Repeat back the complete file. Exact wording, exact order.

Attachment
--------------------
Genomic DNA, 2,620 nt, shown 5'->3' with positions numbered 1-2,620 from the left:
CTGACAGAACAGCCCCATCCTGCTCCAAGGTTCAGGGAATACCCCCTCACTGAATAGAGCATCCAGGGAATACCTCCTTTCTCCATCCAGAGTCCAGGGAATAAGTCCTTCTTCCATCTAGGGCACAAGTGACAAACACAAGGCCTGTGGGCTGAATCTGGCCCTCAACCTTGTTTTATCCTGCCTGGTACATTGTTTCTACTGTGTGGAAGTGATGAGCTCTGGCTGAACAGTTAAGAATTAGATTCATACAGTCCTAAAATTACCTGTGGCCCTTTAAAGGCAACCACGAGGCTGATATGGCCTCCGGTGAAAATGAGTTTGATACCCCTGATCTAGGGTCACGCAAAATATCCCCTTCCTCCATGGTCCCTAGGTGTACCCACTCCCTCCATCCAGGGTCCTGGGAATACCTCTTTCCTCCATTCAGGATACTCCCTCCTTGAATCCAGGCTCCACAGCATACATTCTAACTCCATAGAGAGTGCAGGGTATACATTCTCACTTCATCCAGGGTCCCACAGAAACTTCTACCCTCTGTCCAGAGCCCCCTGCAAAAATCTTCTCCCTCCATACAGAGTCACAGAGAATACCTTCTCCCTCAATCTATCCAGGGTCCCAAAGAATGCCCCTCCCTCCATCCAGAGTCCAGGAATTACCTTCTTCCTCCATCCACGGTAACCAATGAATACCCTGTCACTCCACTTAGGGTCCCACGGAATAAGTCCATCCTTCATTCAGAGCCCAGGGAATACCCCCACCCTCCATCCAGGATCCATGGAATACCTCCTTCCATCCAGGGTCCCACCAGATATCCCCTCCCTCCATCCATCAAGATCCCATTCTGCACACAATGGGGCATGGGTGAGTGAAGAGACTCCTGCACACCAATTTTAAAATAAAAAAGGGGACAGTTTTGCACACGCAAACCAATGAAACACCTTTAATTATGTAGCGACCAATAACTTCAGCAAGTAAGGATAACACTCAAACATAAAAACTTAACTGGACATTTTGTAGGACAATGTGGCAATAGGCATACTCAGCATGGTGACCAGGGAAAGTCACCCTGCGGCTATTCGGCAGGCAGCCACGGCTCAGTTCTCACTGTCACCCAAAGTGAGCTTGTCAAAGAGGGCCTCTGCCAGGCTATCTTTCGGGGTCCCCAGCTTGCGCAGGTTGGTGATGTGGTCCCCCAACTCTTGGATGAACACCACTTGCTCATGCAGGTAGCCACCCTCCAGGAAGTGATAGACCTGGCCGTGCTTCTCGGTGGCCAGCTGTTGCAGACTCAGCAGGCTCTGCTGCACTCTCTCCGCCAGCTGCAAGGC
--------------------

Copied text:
Genomic DNA, 2,620 nt, shown 5'->3' with positions numbered 1-2,620 from the left:
CTGACAGAACAGCCCCATCCTGCTCCAAGGTTCAGGGAATACCCCCTCACTGAATAGAGCATCCAGGGAATACCTCCTTTCTCCATCCAGAGTCCAGGGAATAAGTCCTTCTTCCATCTAGGGCACAAGTGACAAACACAAGGCCTGTGGGCTGAATCTGGCCCTCAACCTTGTTTTATCCTGCCTGGTACATTGTTTCTACTGTGTGGAAGTGATGAGCTCTGGCTGAACAGTTAAGAATTAGATTCATACAGTCCTAAAATTACCTGTGGCCCTTTAAAGGCAACCACGAGGCTGATATGGCCTCCGGTGAAAATGAGTTTGATACCCCTGATCTAGGGTCACGCAAAATATCCCCTTCCTCCATGGTCCCTAGGTGTACCCACTCCCTCCATCCAGGGTCCTGGGAATACCTCTTTCCTCCATTCAGGATACTCCCTCCTTGAATCCAGGCTCCACAGCATACATTCTAACTCCATAGAGAGTGCAGGGTATACATTCTCACTTCATCCAGGGTCCCACAGAAACTTCTACCCTCTGTCCAGAGCCCCCTGCAAAAATCTTCTCCCTCCATACAGAGTCACAGAGAATACCTTCTCCCTCAATCTATCCAGGGTCCCAAAGAATGCCCCTCCCTCCATCCAGAGTCCAGGAATTACCTTCTTCCTCCATCCACGGTAACCAATGAATACCCTGTCACTCCACTTAGGGTCCCACGGAATAAGTCCATCCTTCATTCAGAGCCCAGGGAATACCCCCACCCTCCATCCAGGATCCATGGAATACCTCCTTCCATCCAGGGTCCCACCAGATATCCCCTCCCTCCATCCATCAAGATCCCATTCTGCACACAATGGGGCATGGGTGAGTGAAGAGACTCCTGCACACCAATTTTAAAATAAAAAAGGGGACAGTTTTGCACACGCAAACCAATGAAACACCTTTAATTATGTAGCGACCAATAACTTCAGCAAGTAAGGATAACACTCAAACATAAAAACTTAACTGGACATTTTGTAGGACAATGTGGCAATAGGCATACTCAGCATGGTGACCAGGGAAAGTCACCCTGCGGCTATTCGGCAGGCAGCCACGGCTCAGTTCTCACTGTCACCCAAAGTGAGCTTGTCAAAGAGGGCCTCTGCCAGGCTATCTTTCGGGGTCCCCAGCTTGCGCAGGTTGGTGATGTGGTCCCCCAACTCTTGGATGAACACCACTTGCTCATGCAGGTAGCCACCCTCCAGGAAGTGATAGACCTGGCCGTGCTTCTCGGTGGCCAGCTGTTGCAGACTCAGCAGGCTCTGCTGCACTCTCTCCGCCAGCTGCAAGGC